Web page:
When I was a freshman in college, our 9:05 classes ended at 9:55, and then there was a chapel break after which the next class started at 11. I went to chapel sometimes, but one day I didn’t and went to my dorm room. I turned on the radio, which was tuned to the classical music station I liked to listen to.
But that day, there wasn’t music, but his voice, this rough, gravely voice, full of energy and passion, asking questions. I have no idea who the guest was that day, but it was my introduction to Studs Terkel. It didn’t take long for me to realize he was a gem, and for the twenty years I lived within the signal of WFMT, I was a regular and devoted listener. When I was unable to listen to the show in the morning, I listened to the Sunday evening rebroadcast.
I have three particular memories of Studs’ broadcasts. In 1981, I was unemployed and staying home with the kids and listened to Studs each day. On Monday, he said that his friend, the Chicago author Nelson Algren, had died, and was going to devote the week to him. There were a couple of interviews with Algren and some of his friends, but the bulk of the week was Studs reading from Algren’s works. I was sort of familiar with the Man with the Golden Arm, but nothing else of Algren’s, and now when I read him I hear Stud’s voice.
Algren is an unjustly under appreciated writer – he thought so, at least – but not by Studs. He understood Algren and obviously loved him and his work. (He was a founder of the Nelson Algren Committee that got Algren's work back in print.) I’ve been an Algren fan ever since.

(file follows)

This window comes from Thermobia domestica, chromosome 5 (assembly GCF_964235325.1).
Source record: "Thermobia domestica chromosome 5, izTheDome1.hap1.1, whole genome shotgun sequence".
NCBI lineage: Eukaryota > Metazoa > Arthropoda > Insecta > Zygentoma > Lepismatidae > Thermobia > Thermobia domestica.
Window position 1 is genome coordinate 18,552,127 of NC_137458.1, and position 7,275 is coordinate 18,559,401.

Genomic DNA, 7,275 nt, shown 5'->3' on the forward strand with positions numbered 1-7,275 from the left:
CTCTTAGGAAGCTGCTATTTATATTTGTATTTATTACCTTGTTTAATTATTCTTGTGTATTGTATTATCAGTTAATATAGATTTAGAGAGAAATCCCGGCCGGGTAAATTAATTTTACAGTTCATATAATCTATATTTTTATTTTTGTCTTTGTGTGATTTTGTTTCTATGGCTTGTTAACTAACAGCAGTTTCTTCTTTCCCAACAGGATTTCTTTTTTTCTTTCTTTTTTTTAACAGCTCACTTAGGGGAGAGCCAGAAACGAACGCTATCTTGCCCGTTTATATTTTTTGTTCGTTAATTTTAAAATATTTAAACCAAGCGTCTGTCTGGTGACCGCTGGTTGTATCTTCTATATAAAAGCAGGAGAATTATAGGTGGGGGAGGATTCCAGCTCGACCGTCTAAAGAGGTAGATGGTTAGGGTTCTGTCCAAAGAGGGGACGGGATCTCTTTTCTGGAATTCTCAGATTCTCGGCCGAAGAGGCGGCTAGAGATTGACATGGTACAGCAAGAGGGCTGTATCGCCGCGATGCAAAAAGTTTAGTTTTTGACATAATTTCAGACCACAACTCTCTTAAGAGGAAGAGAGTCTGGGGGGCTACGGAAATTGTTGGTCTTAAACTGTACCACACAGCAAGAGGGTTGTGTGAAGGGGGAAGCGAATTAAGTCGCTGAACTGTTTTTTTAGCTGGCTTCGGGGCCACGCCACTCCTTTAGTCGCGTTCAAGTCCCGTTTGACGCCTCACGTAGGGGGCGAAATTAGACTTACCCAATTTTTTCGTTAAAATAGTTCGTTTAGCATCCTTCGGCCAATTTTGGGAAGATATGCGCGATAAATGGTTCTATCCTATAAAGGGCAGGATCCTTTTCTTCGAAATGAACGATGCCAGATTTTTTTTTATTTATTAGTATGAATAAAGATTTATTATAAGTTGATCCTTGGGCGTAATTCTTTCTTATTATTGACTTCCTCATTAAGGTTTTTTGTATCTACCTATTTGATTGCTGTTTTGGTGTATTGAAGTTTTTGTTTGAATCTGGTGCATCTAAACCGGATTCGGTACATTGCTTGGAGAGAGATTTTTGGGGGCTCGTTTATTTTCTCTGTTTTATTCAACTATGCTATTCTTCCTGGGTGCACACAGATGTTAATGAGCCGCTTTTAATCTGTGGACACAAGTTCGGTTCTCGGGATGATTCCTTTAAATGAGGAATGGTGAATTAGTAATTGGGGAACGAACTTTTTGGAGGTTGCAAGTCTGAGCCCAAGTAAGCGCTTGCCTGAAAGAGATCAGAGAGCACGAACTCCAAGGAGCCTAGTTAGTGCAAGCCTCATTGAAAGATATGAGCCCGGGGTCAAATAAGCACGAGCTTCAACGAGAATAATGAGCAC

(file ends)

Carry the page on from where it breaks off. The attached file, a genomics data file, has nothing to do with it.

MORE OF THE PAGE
The second memorable broadcast was really a brief excerpt a show, the context of which I can’t remember. Studs was interviewing his friend Mahalia Jackson in the hospital where she was recuperating from something or another, and while he was there Dr. Martin Luther King walked into the room to visit her, too. Studs left the tape recorder on recorded the most beautiful interchange between Mahalia and her friend Martin, absolutely authentic, full of love and humor, with some mild teasing if I’m remembering correctly. It is the only recording I’ve ever heard of Dr. King in a candid, non-public situation.
Finally, there is an one hour show he produced in 1960 entitled “Born to Live.” I think it puts everything about Studs’ life as a radio person and his message to the world. WFMT broadcast it mid-morning each New Year’s Day, and after having obtained a copy of the Folkways-Smithsonian CD, I continue the tradition to this day.
Here is how Studs describes the program:
With Born To Live I had the help - more than the help, the collaboration - of Jim Unrath, who was an announcer at the station. He and I worked together on all the documentaries, and all on his own time. As I told you earlier, I'm inept mechanically. Jimmy gathered all the stuff. He knew the way I was thinking. Born to Live is a collage montage of voices.You will never spend a better hour than listening to this program.
How to explain this? There was a contest called the Prix Italia. It's the equivalent of the Nobel Prize, you might say, for radio and TV documentaries and features. And Dennis Mitchell had won it for Morning In The Streets. So Rita Jacobs said, “Let's submit it.” Well, very few American stations ever win. It's won by BBC or Stockholm or wherever.